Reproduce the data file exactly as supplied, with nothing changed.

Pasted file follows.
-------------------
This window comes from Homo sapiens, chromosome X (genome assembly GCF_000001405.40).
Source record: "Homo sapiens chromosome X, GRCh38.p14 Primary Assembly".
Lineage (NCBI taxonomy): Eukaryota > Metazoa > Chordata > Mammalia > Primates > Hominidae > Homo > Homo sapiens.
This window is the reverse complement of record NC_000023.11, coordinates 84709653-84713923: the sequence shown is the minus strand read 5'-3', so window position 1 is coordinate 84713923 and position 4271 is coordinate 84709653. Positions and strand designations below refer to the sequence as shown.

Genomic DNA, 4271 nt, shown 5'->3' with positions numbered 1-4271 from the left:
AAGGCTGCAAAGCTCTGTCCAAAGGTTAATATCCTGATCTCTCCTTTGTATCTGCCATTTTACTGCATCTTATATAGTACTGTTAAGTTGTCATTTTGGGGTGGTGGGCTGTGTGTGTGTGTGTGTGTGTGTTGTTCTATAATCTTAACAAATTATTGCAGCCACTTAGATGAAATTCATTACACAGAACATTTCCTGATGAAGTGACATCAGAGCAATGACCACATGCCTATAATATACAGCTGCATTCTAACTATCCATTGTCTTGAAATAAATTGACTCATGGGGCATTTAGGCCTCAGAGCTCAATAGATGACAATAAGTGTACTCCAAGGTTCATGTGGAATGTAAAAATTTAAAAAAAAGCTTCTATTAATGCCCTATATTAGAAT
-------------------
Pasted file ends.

This window comes from Homo sapiens, chromosome X (genome assembly GCF_000001405.40).
Source record: "Homo sapiens chromosome X, GRCh38.p14 Primary Assembly".
Lineage (NCBI taxonomy): Eukaryota > Metazoa > Chordata > Mammalia > Primates > Hominidae > Homo > Homo sapiens.
This window is the reverse complement of record NC_000023.11, coordinates 84709653-84713923: the sequence shown is the minus strand read 5'-3', so window position 1 is coordinate 84713923 and position 4271 is coordinate 84709653. Positions and strand designations below refer to the sequence as shown.

Genomic DNA, 4271 nt, shown 5'->3' with positions numbered 1-4271 from the left:
AAGGCTGCAAAGCTCTGTCCAAAGGTTAATATCCTGATCTCTCCTTTGTATCTGCCATTTTACTGCATCTTATATAGTACTGTTAAGTTGTCATTTTGGGGTGGTGGGCTGTGTGTGTGTGTGTGTGTGTGTTGTTCTATAATCTTAACAAATTATTGCAGCCACTTAGATGAAATTCATTACACAGAACATTTCCTGATGAAGTGACATCAGAGCAATGACCACATGCCTATAATATACAGCTGCATTCTAACTATCCATTGTCTTGAAATAAATTGACTCATGGGGCATTTAGGCCTCAGAGCTCAATAGATGACAATAAGTGTACTCCAAGGTTCATGTGGAATGTAAAAATTTAAAAAAAAGCTTCTATTAATGCCCTATATTAGAAT